Dr David Bryant - Epithelial Polarity


Bryant head 012

Our lab focuses on a fundamental, yet largely unanswered question: How is the normal organisation of tissue disrupted to allow cells to form disarrayed tumours?

Cells of many tissues are polarised. That is that cells collectively form configurations tailored to the needs of a tissue. During tumourigenesis this exquisite organisation is lost. Despite the loss of tissue polarity being an obligate event in cancer progression, we know little about this basic process.


bryant model of polarity

We use mini-avatars of tumours ex vivo to understand how cells collectively organise. Our efforts are focused on colorectal and prostate cancers. We take two approaches to unravel the complexity of this process:
1) building new tools to analyse tumour avatars ex vivo, and
2) identifying the signalling processes that drive collective tumour invasion and metastasis. We collaborate extensively for a multi-disciplinary approach to understand tumour metastasis (Sansom, Zanivan, Blyth, Leung, Miller Labs @ CRUK Scotland Institute).

To develop better tools to understand how tumour cells loos polarity, we have developed cutting-edge, high-content microscopy and computational image analysis of tumour spheroids and organoids, live-imaging how normal cells become tumours. Molecularly, we focus on two pathways: phosphoinositide signalling (including the kinases and phosphatases that produce them, and master regulatory of their function: the ARF GTPases ), and the role of the metastasis-promoting sialomucin, Podocalyxin. We are particularly interested in how these participate in metastasis.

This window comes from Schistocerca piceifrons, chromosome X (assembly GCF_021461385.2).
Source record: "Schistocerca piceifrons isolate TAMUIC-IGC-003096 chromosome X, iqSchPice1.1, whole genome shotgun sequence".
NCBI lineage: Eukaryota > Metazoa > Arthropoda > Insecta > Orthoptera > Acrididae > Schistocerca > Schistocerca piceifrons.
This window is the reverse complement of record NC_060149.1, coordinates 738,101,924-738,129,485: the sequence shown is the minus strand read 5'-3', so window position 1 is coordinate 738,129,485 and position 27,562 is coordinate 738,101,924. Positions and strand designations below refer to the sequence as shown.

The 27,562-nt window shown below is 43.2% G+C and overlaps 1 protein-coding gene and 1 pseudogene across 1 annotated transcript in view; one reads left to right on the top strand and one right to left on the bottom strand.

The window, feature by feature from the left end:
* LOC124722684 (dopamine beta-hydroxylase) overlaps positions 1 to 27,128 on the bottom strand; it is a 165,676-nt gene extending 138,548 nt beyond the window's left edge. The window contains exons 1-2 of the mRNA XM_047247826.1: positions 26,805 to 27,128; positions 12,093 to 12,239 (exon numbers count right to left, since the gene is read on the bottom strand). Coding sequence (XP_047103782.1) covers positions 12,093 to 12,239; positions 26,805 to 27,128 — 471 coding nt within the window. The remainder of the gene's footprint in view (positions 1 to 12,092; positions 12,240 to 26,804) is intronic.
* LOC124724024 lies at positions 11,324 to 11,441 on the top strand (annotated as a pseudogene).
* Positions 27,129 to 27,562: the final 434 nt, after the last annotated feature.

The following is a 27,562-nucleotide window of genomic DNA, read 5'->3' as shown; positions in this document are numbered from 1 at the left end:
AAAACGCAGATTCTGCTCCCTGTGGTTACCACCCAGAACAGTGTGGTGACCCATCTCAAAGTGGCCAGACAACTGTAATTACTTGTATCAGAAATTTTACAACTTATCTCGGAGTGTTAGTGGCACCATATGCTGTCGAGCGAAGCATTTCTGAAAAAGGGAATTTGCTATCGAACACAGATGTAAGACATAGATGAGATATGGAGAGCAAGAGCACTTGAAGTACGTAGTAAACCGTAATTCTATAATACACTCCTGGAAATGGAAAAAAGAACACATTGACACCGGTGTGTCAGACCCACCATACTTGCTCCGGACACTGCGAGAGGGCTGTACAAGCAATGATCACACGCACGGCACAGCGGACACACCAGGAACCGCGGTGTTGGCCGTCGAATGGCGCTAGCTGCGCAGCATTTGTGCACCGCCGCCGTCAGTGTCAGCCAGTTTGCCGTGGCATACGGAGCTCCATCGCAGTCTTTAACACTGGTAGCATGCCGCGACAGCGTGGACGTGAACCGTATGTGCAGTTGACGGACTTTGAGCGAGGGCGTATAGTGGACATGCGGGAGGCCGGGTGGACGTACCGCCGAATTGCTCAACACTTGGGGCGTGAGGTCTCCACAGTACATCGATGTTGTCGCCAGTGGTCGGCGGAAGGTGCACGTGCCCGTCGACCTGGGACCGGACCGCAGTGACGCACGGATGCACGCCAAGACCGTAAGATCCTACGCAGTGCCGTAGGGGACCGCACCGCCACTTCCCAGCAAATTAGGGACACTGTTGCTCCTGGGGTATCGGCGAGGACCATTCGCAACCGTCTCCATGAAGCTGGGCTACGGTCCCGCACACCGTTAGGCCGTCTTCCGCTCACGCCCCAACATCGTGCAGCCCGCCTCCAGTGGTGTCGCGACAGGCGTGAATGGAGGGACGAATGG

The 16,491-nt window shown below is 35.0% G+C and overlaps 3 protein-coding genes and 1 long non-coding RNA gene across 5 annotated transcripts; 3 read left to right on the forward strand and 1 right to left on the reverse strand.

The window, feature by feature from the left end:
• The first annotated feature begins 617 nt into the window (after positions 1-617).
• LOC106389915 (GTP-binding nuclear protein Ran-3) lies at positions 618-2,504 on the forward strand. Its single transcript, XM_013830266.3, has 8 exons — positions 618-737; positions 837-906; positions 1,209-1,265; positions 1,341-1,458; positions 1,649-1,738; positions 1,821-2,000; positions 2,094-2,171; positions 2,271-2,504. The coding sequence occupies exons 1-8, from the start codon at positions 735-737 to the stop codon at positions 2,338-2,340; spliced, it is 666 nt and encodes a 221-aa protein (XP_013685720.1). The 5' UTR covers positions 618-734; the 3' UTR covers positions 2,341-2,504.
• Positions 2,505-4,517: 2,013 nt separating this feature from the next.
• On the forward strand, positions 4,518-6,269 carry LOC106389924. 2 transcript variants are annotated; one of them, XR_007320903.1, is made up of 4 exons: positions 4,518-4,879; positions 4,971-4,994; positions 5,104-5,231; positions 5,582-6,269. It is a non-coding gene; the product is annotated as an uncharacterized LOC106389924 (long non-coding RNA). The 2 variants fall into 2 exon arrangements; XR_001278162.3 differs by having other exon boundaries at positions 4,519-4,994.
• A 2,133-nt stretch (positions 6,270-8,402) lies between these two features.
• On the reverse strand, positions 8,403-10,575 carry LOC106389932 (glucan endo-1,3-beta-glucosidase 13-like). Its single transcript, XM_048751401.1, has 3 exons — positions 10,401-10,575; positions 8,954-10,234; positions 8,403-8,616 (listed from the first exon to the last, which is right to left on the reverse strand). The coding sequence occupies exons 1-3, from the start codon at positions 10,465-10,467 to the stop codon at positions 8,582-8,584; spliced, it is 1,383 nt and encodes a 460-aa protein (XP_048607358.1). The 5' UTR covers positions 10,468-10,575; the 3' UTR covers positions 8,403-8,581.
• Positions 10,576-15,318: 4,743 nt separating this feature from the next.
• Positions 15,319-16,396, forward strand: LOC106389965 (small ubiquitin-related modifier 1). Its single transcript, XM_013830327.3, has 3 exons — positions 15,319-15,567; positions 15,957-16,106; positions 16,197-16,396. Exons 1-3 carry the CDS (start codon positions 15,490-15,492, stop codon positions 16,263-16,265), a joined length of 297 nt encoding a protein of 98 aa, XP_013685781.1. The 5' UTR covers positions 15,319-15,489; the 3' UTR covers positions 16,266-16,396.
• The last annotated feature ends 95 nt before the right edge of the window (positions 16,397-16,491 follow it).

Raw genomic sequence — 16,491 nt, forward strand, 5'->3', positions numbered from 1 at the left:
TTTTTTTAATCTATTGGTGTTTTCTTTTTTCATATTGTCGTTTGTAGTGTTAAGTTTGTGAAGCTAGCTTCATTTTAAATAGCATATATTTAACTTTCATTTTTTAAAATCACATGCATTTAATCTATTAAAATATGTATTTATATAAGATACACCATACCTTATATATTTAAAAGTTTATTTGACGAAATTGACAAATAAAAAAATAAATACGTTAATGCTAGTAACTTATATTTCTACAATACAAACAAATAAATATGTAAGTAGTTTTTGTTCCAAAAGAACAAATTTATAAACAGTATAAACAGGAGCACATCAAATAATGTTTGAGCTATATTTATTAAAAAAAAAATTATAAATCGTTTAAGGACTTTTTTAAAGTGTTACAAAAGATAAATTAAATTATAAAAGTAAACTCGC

Our ultimate aim is to investigate such changes in cell polarity as potential future biomarkers of cancer in patients, and possible targets for future therapeutic interventions.

Cell scientist to watch − David Bryant

Click here to read David's interview with the Journal of Cell Science.

University of Glasgow webpage

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